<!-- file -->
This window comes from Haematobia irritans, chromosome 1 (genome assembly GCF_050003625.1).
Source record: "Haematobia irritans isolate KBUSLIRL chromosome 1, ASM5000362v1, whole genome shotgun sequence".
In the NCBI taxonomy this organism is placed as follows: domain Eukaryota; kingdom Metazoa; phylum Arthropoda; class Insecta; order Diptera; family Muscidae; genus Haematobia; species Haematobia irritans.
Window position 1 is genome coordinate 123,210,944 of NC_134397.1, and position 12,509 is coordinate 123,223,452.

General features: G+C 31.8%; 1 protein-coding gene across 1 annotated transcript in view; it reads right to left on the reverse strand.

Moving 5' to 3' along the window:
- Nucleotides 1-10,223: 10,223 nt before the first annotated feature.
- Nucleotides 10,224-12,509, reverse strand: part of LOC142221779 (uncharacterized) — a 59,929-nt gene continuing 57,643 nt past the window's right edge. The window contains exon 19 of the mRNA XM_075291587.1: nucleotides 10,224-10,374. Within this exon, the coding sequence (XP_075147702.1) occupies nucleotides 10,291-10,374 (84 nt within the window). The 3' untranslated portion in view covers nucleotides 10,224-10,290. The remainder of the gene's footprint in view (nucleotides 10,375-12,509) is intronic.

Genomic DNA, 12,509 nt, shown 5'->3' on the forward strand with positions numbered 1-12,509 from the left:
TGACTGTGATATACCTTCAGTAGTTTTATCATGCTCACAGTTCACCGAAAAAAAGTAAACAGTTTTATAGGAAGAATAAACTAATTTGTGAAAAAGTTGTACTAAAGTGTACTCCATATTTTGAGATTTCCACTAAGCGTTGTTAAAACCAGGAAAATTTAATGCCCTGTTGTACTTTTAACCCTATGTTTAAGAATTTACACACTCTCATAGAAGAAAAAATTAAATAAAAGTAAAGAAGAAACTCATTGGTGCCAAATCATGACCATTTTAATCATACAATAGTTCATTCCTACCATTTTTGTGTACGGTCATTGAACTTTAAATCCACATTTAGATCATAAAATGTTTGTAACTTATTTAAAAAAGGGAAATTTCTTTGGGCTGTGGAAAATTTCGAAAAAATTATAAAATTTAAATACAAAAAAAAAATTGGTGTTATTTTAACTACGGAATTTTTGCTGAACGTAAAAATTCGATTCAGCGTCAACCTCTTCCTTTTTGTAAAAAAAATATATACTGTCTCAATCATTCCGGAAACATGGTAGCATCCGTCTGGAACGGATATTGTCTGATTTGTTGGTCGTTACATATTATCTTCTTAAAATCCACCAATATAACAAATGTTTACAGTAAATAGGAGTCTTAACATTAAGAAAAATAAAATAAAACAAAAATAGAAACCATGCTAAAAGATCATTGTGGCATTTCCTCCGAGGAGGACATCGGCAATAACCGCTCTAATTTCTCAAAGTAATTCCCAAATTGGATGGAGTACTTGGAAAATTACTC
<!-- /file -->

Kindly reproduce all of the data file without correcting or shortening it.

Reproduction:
This window comes from Haematobia irritans, chromosome 1 (genome assembly GCF_050003625.1).
Source record: "Haematobia irritans isolate KBUSLIRL chromosome 1, ASM5000362v1, whole genome shotgun sequence".
In the NCBI taxonomy this organism is placed as follows: domain Eukaryota; kingdom Metazoa; phylum Arthropoda; class Insecta; order Diptera; family Muscidae; genus Haematobia; species Haematobia irritans.
Window position 1 is genome coordinate 123,210,944 of NC_134397.1, and position 12,509 is coordinate 123,223,452.

General features: G+C 31.8%; 1 protein-coding gene across 1 annotated transcript in view; it reads right to left on the reverse strand.

Moving 5' to 3' along the window:
- Nucleotides 1-10,223: 10,223 nt before the first annotated feature.
- Nucleotides 10,224-12,509, reverse strand: part of LOC142221779 (uncharacterized) — a 59,929-nt gene continuing 57,643 nt past the window's right edge. The window contains exon 19 of the mRNA XM_075291587.1: nucleotides 10,224-10,374. Within this exon, the coding sequence (XP_075147702.1) occupies nucleotides 10,291-10,374 (84 nt within the window). The 3' untranslated portion in view covers nucleotides 10,224-10,290. The remainder of the gene's footprint in view (nucleotides 10,375-12,509) is intronic.

Genomic DNA, 12,509 nt, shown 5'->3' on the forward strand with positions numbered 1-12,509 from the left:
TGACTGTGATATACCTTCAGTAGTTTTATCATGCTCACAGTTCACCGAAAAAAAGTAAACAGTTTTATAGGAAGAATAAACTAATTTGTGAAAAAGTTGTACTAAAGTGTACTCCATATTTTGAGATTTCCACTAAGCGTTGTTAAAACCAGGAAAATTTAATGCCCTGTTGTACTTTTAACCCTATGTTTAAGAATTTACACACTCTCATAGAAGAAAAAATTAAATAAAAGTAAAGAAGAAACTCATTGGTGCCAAATCATGACCATTTTAATCATACAATAGTTCATTCCTACCATTTTTGTGTACGGTCATTGAACTTTAAATCCACATTTAGATCATAAAATGTTTGTAACTTATTTAAAAAAGGGAAATTTCTTTGGGCTGTGGAAAATTTCGAAAAAATTATAAAATTTAAATACAAAAAAAAAATTGGTGTTATTTTAACTACGGAATTTTTGCTGAACGTAAAAATTCGATTCAGCGTCAACCTCTTCCTTTTTGTAAAAAAAATATATACTGTCTCAATCATTCCGGAAACATGGTAGCATCCGTCTGGAACGGATATTGTCTGATTTGTTGGTCGTTACATATTATCTTCTTAAAATCCACCAATATAACAAATGTTTACAGTAAATAGGAGTCTTAACATTAAGAAAAATAAAATAAAACAAAAATAGAAACCATGCTAAAAGATCATTGTGGCATTTCCTCCGAGGAGGACATCGGCAATAACCGCTCTAATTTCTCAAAGTAATTCCCAAATTGGATGGAGTACTTGGAAAATTACTC